Sandra Day O’Connor:

Do you concede there is any limitation at all?

William F. Mc Enroe:

No, Your Honor, other than the burdensome and inconsequential value set forth in the statute.

As far as the facts of this case and creating a nuisance, I do not believe that the act of the trustee in abandoning creates any nuisance.

If anything, the abandonment by the trustee allowed the environmental agencies to correct the problem.

The abandonment by the trustee avoids the possibility of a nuisance being created.

Warren E. Burger:

Do you mean that the trustee could abandon a burning building, or a great excavation that would attract a nuisance and a hazard?

William F. Mc Enroe:

In all cases, the analysis by the trustee would be the same.

He must analyze first whether the property in question is of any value to the estate or is of burdensome nature to the estate.

If he determines that that property is of no value to the estate, then it is his obligation to proceed with an application for abandonment, which is upon notice to the applicable bodies, as in this case the state of New York, the state of New Jersey, to notify them of the imminent danger.

Without any disregard for the trustee in this case, I don’t think a trustee is in a position where he is going to be able to fight a burning fire.

It is his duty to immediately notify the appropriate authorities to avoid any possibility of a nuisance being created or danger to the public.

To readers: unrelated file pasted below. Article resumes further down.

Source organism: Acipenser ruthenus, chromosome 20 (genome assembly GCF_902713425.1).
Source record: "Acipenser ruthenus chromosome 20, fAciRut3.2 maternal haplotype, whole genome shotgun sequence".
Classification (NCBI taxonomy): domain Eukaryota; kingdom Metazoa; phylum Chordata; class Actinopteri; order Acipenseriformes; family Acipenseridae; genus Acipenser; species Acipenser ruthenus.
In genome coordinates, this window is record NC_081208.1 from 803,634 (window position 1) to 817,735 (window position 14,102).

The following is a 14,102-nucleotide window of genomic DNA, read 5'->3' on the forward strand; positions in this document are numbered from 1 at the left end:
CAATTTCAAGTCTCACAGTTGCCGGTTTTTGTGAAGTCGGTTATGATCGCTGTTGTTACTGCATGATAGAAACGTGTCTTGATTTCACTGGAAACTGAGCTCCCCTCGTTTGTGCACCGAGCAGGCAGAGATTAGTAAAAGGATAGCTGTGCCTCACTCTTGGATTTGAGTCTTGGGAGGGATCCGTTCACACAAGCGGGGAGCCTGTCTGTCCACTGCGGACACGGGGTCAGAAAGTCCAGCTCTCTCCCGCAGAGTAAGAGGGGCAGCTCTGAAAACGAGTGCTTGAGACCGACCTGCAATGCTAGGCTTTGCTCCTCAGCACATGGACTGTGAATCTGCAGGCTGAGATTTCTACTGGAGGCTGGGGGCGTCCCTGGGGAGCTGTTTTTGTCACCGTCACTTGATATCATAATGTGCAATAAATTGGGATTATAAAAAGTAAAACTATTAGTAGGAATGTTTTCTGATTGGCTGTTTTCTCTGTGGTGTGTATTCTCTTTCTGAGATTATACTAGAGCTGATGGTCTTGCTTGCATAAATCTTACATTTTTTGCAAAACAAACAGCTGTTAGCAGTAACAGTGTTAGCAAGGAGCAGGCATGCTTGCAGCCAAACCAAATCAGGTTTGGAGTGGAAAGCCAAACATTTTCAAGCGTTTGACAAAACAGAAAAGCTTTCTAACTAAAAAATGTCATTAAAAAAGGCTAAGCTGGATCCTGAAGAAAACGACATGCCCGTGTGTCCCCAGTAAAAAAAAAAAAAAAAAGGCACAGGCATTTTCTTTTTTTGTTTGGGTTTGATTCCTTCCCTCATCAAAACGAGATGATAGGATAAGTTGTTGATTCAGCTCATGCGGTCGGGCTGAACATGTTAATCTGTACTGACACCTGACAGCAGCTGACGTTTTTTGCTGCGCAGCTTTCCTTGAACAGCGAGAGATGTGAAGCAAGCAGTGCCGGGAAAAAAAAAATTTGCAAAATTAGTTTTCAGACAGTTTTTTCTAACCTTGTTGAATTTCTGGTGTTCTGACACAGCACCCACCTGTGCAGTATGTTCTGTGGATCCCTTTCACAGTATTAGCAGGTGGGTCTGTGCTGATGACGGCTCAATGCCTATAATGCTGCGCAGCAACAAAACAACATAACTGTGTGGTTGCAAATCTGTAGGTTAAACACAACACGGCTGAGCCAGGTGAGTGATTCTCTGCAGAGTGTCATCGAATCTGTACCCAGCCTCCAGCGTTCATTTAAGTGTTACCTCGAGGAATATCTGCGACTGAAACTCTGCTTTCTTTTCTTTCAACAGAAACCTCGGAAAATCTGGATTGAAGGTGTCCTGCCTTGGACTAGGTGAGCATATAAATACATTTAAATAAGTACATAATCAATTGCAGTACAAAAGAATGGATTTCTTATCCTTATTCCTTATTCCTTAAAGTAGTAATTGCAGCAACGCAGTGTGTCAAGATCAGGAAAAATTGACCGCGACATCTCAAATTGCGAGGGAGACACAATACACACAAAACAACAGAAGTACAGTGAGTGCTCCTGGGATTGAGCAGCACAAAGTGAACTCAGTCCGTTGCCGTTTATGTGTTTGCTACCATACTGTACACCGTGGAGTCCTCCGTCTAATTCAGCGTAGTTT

Byron R. White:

That may be true about what the trustee should do.

He should try to abandon, but what about the judge?

What about the court?

Do you think the court must let him abandon it if he shows it is a burden?

William F. Mc Enroe:

Yes.

Byron R. White:

He cannot say, well, wait a minute, you can’t abandon it without taking some precautions against having this property be a public danger?

William F. Mc Enroe:

I think the Bankruptcy Code as it is written says that the court must consider only the standards of burdensome and of inconsequential value.

Byron R. White:

Bankruptcy Courts are courts of equity, I suppose, aren’t they?

William F. Mc Enroe:

They are courts of equity, but in doing their… exercising their equitable powers, they cannot act contrary to the Bankruptcy Code.

And think that would be acting contrary to the Bankruptcy Code if the property was valueless to the estate and the claims, for instance, of the estate agencies here.